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If being healthy was straight forward and easy – then we’d all be doing it right? 

So why isn’t it straight-forward? 

The simple fact is we are contending with multiple factors that can muddy the waters, veer us off track or confuse our perspective. These factors are endogenous and exogenous – meaning both inside and outside our body. 

Our own hormones and neurotransmitters can stifle our road to health - driving fat storage and cravings. In addition, external factors such as strategic marketing by wily manufacturers in an attempt to sell their product(s) masked in health. Food manufacturers are driven by revenue and don’t always have your health at the heart of their decision making process – hence products fill our shelves with bright and shiny health claims – often jumping on trends such as ‘sugar-free’ or ‘gluten-free’ in a bid to relieve you of buying (and consuming) guilt. 

I often think how confusing it would be for somebody beginning their health journey - a quick Google search would throw up so many theories, approaches and disciplines, most of which would conflict, and the peruse in the local ‘health food’ aisle wouldn’t shed much light either – don’t get me wrong, I’m excited that the health food aisle is growing but I also feel the screening process for products may need some reviewing or fine tuning. 

Below are a number of points to help navigate the minefield that can impede the road to health. Essentially they are ways to take control and ownership on your own health: 

Reading Labels 

If you don’t currently read labels I strongly suggest you start…knowing what’s in the food you’re ingesting can be critical for general health. You’ll notice a bunch of kale doesn’t contain a label….because… it is what it is! The further something is from its natural source or engineered in a laboratory the more ingredients it’ll have. 

Look at the label on a jar of Nutella – a hazelnut spread - you’ll see that hazelnuts are THIRD on the list and sugar is FIRST…denoting it contains more sugar than hazelnuts….odd and mildly alarming for a hazelnut product don’t you think?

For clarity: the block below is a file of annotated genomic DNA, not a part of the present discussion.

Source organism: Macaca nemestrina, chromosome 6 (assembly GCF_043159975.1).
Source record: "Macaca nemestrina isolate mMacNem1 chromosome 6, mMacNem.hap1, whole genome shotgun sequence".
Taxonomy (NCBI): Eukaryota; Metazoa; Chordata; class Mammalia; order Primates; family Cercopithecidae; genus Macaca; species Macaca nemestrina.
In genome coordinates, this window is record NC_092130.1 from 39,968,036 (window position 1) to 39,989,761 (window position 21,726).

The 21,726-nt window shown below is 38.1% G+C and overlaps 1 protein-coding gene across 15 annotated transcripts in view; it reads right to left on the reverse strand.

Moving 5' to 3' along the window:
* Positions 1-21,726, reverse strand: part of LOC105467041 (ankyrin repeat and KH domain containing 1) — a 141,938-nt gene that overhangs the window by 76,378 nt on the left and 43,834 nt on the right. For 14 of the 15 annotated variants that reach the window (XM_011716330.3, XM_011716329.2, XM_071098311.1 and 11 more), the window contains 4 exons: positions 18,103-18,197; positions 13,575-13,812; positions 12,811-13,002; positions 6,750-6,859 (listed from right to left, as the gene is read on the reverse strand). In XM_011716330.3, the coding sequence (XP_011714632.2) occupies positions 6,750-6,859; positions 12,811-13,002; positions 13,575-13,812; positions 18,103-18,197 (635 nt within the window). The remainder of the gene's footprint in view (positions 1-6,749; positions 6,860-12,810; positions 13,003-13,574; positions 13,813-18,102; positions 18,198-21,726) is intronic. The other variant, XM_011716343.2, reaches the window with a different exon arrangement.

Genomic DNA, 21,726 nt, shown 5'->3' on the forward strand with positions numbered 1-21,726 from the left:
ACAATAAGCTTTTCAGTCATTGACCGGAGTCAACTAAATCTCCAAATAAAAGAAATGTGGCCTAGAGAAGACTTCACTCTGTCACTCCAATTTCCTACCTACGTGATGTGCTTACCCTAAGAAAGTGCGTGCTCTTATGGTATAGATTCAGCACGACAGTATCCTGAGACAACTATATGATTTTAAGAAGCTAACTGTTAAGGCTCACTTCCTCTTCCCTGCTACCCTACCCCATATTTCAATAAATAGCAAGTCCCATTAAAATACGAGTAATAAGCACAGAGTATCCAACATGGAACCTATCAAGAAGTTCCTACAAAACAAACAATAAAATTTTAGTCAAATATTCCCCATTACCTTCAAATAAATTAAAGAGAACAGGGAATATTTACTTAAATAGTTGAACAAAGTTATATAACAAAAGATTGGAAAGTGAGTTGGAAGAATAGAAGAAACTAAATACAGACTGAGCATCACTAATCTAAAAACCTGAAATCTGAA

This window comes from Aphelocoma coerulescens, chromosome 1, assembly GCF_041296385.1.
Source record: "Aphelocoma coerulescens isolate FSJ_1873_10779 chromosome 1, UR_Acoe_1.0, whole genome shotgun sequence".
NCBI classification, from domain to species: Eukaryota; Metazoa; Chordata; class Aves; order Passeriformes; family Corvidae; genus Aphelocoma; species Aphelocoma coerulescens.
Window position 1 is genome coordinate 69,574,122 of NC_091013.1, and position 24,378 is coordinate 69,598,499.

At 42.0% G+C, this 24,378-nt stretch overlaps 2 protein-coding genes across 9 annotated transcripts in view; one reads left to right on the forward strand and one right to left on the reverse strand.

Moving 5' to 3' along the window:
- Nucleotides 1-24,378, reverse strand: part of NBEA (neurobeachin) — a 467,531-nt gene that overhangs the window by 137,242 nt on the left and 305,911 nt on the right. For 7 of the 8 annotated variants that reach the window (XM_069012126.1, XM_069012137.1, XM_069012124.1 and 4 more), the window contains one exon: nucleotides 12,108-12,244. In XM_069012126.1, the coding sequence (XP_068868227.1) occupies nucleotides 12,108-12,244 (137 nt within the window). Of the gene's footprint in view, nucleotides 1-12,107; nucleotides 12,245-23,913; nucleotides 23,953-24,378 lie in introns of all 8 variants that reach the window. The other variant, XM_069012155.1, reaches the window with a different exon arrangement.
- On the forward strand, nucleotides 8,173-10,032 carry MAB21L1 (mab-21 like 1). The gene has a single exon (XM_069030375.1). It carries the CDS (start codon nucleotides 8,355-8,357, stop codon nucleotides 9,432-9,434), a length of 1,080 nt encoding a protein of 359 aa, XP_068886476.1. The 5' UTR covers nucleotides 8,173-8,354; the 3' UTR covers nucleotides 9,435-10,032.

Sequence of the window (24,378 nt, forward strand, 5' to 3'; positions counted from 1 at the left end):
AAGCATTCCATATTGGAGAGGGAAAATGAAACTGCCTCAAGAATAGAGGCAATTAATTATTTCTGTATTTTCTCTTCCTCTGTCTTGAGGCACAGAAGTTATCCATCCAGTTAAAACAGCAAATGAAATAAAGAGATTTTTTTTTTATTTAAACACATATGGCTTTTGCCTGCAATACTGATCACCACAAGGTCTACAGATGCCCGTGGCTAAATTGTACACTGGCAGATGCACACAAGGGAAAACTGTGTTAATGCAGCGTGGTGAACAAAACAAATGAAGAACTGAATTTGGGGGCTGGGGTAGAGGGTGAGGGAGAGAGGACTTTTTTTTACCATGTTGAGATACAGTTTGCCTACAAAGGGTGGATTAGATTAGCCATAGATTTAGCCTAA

My suggestion is to not rely on anyone to determine or control your health and well-being – this includes manufacturers! Start today by being your own food detective – read all labels whether in the health food aisle or not and begin to decipher what constituents a healthy item or not. I have a fairly good gauge but even I will run my eyes over labels daily – it takes no time at all and is just a necessary component in ensuring I’m not consuming inflammatory foods/ingredients. 

At first you may not be familiar with all the inflammatory ingredients but even at the very least keep your eye out for cheap industrial oils (canola, safflower, poor quality sunflower etc). It’s these oil which have flooded our food landscape over recent decades and that are easily oxidized meaning they cause free radicals. Free radicals can terrorize the integrity of a cell within our body, so it’s optimal to keep these to a minimum. 

Net Carbohydrates 

Nutritional panels will show Total Carbohydrate, this is important but it’s more important to factor in net carbs. This will factor a great deal if you are aiming for a low carbohydrate diet – for instance to achieve ketosis your daily net carb intake would amass to between 40-50 grams. Net carbs are Total Carb minus the Fibre. Although fibre is a carb, the glucose molecules are bound in a way that can’t end up in circulation so it doesn’t have an impact on glucose or insulin. 

Serving sizes 

When you’re reading labels, and in particular the nutrition panel, have a look at the sizing size. Manufacturers can be sneaky at times and give you nutritionals based on an unrealistic serving size. If you refer a Hagen Dasz ice cream, for example, the serving size is ½ cup (62g) – next time you’re in your kitchen cast your eyes to 1/2 cup and consider if that a normal serving size for most of us…we might start with ½ cup serve, but then go back for a second and third serve. Bare this mind when reading labels for breakfast cereals, yoghurts and juices – it’s the manufactures way to mislead us. Embrace the little food-detective inside us all.